It's what I want and don't want.
Contrast that feeling of inadequacy with the feelings of delight and success a child feels when given the opportunity to make his imaginings a reality.
He dreams of a boat and makes it.
Now if you think that all this is a bit much, that I can't really expect that kids have more play time and less academic time because, after all, how will they make it to college and succeed in the REAL WORLD?
I give you this last bit of research.
"Daniel Pink, author of A Whole New Mind, writes about the "imagination economy" and says that people have to be able to do something that can't be outsourced, something that's hard to automate and that delivers on the growing demand for non-material things like stories and design. Typically these are things we associate with the right side of the brain, with artistic and empathetic and playful sorts of abilities. How can we expect our children to thrive in the imagination economy of the future if we deny them opportunities for play and creativity?" (from Crisis in the Kindergarten pg 12)
So, where does this leave us?
I think the answer is clear.
Give them time to play.
Give them resources.
Give them yarn.
Give them tape
and give them space to make something with it all.
Like a giant spider web.
Give them hats and tools and light sabers to take them off to imaginary worlds.
Give them a place to create masterpieces.
and the minutes, or hours, they need to execute those masterpieces.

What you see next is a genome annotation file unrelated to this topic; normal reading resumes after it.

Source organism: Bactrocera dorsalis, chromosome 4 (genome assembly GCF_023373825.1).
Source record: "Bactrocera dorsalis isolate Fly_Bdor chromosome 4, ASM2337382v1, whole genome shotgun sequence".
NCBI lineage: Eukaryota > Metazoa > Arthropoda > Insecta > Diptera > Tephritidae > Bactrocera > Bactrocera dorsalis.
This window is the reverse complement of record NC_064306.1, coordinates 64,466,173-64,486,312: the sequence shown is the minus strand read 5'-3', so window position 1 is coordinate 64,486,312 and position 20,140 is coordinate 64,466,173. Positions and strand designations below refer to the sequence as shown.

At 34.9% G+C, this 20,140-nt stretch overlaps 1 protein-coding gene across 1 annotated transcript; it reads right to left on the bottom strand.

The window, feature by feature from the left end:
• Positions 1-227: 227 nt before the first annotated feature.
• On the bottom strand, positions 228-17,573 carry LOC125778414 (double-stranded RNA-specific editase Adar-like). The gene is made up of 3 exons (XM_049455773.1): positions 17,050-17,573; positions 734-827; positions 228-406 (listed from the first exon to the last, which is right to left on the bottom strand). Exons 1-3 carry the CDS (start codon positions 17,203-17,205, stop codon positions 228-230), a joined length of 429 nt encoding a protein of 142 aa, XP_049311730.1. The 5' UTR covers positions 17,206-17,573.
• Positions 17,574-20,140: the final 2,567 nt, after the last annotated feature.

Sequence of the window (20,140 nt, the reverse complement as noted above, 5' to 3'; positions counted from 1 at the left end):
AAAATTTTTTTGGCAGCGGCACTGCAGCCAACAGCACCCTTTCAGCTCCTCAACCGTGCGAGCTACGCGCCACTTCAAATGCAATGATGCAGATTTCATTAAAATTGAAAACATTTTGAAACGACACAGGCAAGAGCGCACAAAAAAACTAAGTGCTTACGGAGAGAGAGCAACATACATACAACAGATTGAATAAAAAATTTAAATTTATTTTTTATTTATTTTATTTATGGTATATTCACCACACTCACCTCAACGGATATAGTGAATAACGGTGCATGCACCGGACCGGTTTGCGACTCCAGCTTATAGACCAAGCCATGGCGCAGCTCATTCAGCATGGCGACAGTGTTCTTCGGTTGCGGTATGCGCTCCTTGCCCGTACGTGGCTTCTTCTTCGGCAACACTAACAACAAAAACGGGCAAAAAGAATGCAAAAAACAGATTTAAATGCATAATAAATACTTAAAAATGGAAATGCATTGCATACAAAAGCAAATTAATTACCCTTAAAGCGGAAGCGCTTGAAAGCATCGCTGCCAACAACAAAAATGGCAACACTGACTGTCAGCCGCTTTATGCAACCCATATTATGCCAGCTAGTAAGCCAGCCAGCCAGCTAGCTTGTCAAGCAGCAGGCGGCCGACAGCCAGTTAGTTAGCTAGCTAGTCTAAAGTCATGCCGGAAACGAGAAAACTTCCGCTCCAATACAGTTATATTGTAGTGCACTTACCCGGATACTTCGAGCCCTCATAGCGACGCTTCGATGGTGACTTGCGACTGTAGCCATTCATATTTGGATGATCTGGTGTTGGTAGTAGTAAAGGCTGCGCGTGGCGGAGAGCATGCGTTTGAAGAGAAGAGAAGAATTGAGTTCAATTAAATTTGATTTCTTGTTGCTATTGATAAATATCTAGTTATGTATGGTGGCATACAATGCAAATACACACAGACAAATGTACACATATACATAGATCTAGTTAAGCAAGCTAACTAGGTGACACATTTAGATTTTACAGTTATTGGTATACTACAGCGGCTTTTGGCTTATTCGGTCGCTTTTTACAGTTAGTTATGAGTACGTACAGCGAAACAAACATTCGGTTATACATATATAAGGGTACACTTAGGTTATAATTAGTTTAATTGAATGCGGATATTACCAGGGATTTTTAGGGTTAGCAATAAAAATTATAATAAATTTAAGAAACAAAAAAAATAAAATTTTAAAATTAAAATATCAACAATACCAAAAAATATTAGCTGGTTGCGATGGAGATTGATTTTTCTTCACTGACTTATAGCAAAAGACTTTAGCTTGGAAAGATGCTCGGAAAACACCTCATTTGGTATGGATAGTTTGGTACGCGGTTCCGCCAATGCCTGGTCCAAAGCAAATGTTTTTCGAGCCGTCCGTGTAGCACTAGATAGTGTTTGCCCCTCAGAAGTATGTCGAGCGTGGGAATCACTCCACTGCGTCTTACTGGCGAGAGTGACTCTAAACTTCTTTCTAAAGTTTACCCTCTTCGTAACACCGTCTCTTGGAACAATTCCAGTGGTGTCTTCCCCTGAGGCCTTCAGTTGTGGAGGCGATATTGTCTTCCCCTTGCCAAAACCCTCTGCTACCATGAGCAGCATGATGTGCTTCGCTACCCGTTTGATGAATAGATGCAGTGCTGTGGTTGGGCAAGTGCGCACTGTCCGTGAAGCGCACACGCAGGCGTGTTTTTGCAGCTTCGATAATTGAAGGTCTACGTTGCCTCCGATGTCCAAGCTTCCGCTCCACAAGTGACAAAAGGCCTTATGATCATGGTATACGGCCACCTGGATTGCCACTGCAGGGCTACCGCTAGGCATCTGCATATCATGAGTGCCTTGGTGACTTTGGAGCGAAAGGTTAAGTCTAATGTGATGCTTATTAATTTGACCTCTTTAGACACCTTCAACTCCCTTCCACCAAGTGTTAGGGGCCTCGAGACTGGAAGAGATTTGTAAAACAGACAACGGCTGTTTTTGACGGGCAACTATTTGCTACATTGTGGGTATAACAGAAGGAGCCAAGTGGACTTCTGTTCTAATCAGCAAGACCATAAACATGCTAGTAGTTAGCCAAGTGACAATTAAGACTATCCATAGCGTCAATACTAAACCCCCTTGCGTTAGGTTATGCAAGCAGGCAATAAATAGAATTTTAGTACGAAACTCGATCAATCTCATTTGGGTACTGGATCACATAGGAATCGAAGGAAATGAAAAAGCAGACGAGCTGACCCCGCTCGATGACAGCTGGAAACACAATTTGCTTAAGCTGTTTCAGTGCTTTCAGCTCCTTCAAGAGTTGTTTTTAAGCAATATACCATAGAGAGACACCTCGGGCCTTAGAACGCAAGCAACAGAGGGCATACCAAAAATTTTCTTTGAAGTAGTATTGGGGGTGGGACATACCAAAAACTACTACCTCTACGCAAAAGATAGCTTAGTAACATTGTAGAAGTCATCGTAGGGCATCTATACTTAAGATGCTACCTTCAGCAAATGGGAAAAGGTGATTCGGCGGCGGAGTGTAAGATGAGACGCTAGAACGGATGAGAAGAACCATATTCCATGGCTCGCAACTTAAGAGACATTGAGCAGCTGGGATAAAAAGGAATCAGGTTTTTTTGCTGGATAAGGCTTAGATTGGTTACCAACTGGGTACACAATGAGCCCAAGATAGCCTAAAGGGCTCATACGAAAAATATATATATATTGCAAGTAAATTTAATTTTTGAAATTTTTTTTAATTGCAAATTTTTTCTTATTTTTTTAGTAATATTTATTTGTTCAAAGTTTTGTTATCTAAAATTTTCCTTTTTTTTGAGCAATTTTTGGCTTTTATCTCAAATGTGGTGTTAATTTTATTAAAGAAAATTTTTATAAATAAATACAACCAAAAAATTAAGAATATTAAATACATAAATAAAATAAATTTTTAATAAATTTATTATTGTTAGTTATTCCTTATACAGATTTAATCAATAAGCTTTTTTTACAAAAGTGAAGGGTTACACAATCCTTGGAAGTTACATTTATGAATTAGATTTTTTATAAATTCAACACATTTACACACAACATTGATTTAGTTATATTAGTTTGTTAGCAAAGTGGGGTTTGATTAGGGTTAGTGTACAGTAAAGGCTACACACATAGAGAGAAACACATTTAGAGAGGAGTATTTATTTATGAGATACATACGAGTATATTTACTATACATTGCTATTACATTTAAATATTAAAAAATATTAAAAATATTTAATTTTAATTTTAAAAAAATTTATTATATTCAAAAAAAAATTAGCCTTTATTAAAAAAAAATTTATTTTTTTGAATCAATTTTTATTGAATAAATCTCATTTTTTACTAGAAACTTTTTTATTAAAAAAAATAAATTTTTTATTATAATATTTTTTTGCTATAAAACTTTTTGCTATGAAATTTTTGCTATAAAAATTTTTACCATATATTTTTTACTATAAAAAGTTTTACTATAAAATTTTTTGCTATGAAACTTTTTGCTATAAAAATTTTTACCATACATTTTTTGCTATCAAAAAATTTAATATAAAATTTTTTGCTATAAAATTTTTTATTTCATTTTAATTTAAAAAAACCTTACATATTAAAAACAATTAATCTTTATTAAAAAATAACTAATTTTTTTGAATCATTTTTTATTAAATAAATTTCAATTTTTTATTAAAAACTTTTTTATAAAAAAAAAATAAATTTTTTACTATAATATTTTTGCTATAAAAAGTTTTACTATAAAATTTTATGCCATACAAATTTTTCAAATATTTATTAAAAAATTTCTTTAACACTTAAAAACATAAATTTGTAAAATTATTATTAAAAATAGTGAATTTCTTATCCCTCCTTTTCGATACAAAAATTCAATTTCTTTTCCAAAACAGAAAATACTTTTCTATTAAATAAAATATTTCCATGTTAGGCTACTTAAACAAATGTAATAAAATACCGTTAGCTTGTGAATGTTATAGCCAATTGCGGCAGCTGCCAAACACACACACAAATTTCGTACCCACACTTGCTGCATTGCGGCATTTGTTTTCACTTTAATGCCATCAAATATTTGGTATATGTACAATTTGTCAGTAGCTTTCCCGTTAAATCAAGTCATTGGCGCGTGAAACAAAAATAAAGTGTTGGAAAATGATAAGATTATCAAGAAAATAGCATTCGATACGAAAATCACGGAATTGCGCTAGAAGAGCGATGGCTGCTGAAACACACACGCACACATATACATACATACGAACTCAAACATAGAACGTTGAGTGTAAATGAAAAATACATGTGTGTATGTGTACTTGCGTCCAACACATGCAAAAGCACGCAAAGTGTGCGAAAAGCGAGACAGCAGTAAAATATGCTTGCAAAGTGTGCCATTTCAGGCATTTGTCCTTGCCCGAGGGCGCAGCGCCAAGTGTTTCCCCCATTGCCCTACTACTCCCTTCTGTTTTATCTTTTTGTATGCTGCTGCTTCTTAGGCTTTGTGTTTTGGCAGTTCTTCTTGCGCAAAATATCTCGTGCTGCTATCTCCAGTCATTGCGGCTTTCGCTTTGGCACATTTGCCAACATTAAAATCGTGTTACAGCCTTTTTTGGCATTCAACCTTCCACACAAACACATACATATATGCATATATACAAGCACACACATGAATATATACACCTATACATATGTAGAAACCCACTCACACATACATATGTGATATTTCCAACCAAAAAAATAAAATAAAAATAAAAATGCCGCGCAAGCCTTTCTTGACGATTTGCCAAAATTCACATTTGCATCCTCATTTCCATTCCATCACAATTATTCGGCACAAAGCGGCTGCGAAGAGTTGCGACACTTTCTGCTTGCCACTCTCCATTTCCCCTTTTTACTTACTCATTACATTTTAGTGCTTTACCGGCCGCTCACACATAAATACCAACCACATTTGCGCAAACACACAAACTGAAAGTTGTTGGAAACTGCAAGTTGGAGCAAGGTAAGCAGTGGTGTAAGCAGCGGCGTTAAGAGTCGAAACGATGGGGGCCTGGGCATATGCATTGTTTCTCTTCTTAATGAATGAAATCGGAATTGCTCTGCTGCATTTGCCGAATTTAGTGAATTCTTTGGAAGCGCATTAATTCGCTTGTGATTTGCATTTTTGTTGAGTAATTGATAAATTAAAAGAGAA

Granted, my kids have an advantage.
They're home schooled.
Extra time to play is naturally built into our day.
We have more time than most.
After all, it takes a lot less time to do lessons with two or three children than with twenty or thirty.
But home schooling might not be an option for you.
Or of any interest to you.
Still, your child needs to play.
So give him time.
However you can find it, one less afternoon activity, one less chunk of time with a video game or a new work space to inspire him, just give him time.
You never know what kind of magic he'll make.
*If you are interested in the whole document, here is the link to the Alliance For Children website. Scroll down the page and you'll find the Crisis in Kindergarten.
*If you don't feel up to wading through 70 pages of research, here is another article on the same subject. It is an honest and well written article by a mom whose daughter is in traditional school and her take on this subject.
*And lastly, an article about declining creativity in American children found here.
*If you're a teacher and you feel like I'm picking on you, rest assured, I'm not. I used to write my standards at the top of every lesson plan just like you probably do. I know there is only so much you can do.This is really about parents and how we let our kids spend their time--in school and out.